In college I slid between majors looking for my place. I dabbled in Biology and Journalism before finally settling on an English Major. My desire to indulge in classes that involved reading and writing drowning ideas of practicality. I told myself I’d get a job writing after college. I pictured myself working in a busy magazine office, surrounded by people who loved words as much as I did.

What I found was that getting paid to write usually involves paltry freelance fees that wouldn’t support a broke post graduate.

My desire to write became a notion. A luxury that would have to be set aside while I paid the rent and student loan bills and tried to avoid eviction from my apartment.

But it was still there. I was still narrating in my mind. I was still daydreaming and imagining how I would “write” whatever was happening in my life. I would relish road trips. Hours to drive with nothing but music and the wind and my thoughts.

Then life started moving fast. There was no time to actually write. There was work and marriage and then children. I thought less and less about my dreams of writing and focused fully on raising my children. Instead of listening to music for hours, I consumed parenting books and studied learning techniques and tried to create a warm home for my family. I could have made time to write. But for the first time since third grade I had little desire.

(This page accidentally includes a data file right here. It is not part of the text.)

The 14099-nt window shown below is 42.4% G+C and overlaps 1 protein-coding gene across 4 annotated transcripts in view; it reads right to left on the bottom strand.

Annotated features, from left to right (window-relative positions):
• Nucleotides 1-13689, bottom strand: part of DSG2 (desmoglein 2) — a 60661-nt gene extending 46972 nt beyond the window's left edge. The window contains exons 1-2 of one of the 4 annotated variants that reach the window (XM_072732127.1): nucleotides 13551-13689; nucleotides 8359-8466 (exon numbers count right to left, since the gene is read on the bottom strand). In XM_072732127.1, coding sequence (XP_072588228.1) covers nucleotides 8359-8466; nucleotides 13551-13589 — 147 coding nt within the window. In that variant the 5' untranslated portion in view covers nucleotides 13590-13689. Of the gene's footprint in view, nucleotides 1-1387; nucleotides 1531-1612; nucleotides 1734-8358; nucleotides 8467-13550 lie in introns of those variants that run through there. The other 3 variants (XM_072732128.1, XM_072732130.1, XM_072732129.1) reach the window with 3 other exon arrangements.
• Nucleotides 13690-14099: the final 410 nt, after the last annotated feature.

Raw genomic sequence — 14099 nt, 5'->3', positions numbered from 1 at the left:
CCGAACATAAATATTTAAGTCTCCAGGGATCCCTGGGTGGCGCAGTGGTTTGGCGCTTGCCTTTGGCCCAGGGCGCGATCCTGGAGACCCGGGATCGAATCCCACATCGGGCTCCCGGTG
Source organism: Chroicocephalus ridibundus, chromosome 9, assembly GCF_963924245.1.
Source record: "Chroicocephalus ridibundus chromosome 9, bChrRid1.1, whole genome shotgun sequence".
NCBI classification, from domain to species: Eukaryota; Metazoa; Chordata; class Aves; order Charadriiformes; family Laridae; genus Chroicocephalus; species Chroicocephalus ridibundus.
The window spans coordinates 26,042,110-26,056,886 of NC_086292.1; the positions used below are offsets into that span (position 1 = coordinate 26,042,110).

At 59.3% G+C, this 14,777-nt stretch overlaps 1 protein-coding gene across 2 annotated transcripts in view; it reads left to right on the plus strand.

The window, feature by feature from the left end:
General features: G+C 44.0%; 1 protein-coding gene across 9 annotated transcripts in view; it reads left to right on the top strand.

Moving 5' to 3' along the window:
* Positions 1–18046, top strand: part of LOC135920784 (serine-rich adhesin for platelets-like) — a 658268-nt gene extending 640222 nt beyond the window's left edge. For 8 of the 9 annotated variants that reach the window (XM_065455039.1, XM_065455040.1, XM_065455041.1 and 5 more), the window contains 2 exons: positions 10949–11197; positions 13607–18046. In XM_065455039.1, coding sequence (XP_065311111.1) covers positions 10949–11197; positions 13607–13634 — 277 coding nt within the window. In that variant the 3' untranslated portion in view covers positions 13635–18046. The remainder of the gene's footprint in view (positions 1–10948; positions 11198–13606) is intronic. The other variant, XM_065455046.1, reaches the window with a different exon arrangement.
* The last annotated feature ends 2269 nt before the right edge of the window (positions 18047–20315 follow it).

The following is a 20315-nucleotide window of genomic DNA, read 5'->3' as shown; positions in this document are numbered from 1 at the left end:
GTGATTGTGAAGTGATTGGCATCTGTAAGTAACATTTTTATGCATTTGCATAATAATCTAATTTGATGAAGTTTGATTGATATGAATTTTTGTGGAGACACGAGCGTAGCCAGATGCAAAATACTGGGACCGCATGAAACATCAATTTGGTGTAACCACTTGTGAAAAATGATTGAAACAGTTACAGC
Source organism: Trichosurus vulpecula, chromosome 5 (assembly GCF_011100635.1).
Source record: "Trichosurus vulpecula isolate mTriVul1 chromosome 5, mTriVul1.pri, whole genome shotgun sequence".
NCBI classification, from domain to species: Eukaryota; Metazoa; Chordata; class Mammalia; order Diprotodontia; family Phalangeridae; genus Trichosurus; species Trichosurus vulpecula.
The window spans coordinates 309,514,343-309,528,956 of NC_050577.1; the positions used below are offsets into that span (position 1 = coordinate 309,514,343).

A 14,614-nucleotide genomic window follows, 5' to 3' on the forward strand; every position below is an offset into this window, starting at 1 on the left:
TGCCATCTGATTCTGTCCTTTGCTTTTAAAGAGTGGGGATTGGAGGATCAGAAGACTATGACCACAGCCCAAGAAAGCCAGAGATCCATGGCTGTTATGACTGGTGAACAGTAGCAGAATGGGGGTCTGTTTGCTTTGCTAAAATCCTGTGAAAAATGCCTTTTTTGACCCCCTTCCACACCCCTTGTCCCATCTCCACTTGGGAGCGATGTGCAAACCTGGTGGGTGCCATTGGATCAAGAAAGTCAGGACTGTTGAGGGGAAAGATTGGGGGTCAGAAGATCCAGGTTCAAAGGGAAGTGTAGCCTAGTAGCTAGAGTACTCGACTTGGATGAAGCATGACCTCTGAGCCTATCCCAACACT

That all changed a few years ago.

I was driving by myself, I had the windows down and the music turned up. My music was on shuffle when the song shifted. An abrupt shift in tempo had me reaching to skip the song, but I paused.

Slow streams of music filled the car, begging me to listen. I slipped into a warm bath of words and sounds. I was transported.

I was back in third grade, running through neighbors’ back yards. I was back in my bedroom laying on the floor with my headphones on listening to music. I was back in the woods lounging in a makeshift fort telling stories with my friends, making plans for mischief.

The lyrics broke through the veneer of mom and wife and carpool driver. I listened to poetry playing out in haunting melody, the words swirling through the air like blue smoke, the tendrils finding their way to me. I breathed in the words and felt my eyes burn. Tears started spilling over, trickling down my cheeks. I laughed as I wiped away the tears. I hit repeat and took the long way home, not ready to let the feeling go yet. The song… the words… they stirred me. They opened up a part of me that I had filed away for future use.